When you go into the details and start considering fees and the difference in time between the transactions USD to ETH and then ETH to NFT (it could be seconds or it could be a few days), things can get more complex, I’ll leave them to you as an exercise.
The takeaway of this section is to be aware that the sole act of buying an NFT may have tax implications. Taxes may be high if you're using an old reserve of ETH and are likely close to 0 if you're buying your ETH right before the NFT.
We talked about selling first and then zoomed in on buying. We learned that a particularly scary situation is when you’re buying with an old reserve of ETH vs just buying in USD. Let's put everything together in two final examples.
Example 8. Buying & selling for who had ETH.
In 2019 you bought 1 ETH for $100. In early 2021 you bought an NFT for 0.1 ETH when the price was $2,000. Recently you sold it for 2 ETH when the price was $3,000.
When you sell the NFT, it’s good practice to sell some of the earnings to USD to cover future taxes.
Example 9. Buying & selling for who's new to ETH & NFT.
In early 2021 you bought 1 NFT for 0.1 ETH when ETH price was $2,000, buying in USD. Then you sold the NFT for 1 ETH when the price was $1,500. Then bought 2 more NFTs, each for 0.5 ETH at the same ETH price of $1,500. Now, in Oct 2021, you sold 1 of the two NFTs for 2 ETH when the price was $3,000. You still hold the second NFT.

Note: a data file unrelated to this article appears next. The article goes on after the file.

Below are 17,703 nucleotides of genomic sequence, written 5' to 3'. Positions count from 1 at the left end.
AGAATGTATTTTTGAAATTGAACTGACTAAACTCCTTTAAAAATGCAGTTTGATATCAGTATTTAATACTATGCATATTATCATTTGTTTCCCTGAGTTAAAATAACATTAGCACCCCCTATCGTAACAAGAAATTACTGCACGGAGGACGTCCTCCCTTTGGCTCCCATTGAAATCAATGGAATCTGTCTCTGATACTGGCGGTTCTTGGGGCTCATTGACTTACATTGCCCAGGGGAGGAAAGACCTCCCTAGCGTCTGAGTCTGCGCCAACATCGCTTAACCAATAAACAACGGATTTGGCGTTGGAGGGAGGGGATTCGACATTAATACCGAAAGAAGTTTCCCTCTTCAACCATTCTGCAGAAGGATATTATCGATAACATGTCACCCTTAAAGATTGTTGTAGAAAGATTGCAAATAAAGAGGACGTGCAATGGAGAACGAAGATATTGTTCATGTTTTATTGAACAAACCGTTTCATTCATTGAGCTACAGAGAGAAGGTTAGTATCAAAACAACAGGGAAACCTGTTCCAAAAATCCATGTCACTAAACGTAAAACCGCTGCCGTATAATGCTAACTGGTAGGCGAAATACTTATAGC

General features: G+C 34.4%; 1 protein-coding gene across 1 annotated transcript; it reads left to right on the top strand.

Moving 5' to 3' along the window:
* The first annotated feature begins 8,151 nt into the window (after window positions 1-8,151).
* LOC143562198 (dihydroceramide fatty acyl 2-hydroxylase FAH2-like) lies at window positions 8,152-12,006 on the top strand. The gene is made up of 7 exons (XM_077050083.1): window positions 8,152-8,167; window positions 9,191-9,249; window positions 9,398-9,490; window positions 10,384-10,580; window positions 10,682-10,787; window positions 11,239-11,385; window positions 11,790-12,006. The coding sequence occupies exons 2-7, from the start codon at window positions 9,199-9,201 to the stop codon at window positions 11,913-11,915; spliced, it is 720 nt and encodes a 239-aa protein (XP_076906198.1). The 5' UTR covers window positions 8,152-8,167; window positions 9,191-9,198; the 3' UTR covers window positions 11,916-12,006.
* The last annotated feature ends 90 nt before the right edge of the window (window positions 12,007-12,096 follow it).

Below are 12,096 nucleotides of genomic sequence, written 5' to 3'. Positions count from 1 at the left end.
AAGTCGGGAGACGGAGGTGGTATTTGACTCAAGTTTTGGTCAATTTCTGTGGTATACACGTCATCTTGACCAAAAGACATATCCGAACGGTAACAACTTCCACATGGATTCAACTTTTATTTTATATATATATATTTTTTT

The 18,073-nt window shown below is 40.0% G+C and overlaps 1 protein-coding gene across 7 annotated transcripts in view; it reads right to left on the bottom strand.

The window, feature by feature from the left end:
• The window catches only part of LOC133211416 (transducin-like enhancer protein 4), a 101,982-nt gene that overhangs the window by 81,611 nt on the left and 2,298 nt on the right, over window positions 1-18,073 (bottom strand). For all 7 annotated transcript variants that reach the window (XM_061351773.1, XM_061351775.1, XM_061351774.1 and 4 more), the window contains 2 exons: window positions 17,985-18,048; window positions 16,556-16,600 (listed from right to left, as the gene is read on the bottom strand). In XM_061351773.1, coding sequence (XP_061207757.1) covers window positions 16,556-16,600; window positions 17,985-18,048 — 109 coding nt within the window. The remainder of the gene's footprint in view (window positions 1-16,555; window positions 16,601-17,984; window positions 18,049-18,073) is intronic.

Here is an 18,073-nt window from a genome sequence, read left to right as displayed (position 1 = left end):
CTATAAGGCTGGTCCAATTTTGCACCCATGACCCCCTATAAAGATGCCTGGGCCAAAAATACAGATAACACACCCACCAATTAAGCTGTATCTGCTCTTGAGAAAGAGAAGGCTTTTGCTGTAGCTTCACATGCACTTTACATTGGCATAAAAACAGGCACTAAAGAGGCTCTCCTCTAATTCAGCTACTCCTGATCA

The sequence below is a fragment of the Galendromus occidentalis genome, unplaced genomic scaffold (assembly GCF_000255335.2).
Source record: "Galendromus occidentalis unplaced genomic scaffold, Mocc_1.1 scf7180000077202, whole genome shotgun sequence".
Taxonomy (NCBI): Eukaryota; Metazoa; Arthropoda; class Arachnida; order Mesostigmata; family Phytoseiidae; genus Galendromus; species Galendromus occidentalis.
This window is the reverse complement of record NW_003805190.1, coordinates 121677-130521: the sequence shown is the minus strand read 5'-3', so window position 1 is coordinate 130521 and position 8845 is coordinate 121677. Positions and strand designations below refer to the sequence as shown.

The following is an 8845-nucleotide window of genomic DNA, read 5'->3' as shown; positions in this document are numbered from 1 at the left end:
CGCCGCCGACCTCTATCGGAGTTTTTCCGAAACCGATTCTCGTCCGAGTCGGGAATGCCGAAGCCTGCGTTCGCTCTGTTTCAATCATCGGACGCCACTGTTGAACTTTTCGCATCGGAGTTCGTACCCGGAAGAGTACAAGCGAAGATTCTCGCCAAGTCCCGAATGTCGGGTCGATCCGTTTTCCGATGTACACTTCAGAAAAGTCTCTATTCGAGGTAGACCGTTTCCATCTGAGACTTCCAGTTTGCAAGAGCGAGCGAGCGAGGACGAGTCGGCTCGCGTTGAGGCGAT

Because everything is short-term capital gain, it's easier to add everything up. In 1 year you realized a capital gain of $6,550 on which you have to pay taxes.
Note that the capital gain is higher than what you sold your last NFT for… sure, you still own an NFT, but to repeat one last time, it’s good practice to sell some of your ETH and account for future taxes!
This was a lot of numbers! And for just 1 NFT!! If you did many transactions and are looking for a tool (for crypto in general) I can recommend CoinTracking or ZenLedger. I sincerely hope this was useful and best of luck for the next tax season, to myself included. 😃
Join Concordium — the blockchain made for the future economy
Quality Weekly Reads About Technology Infiltrating Everything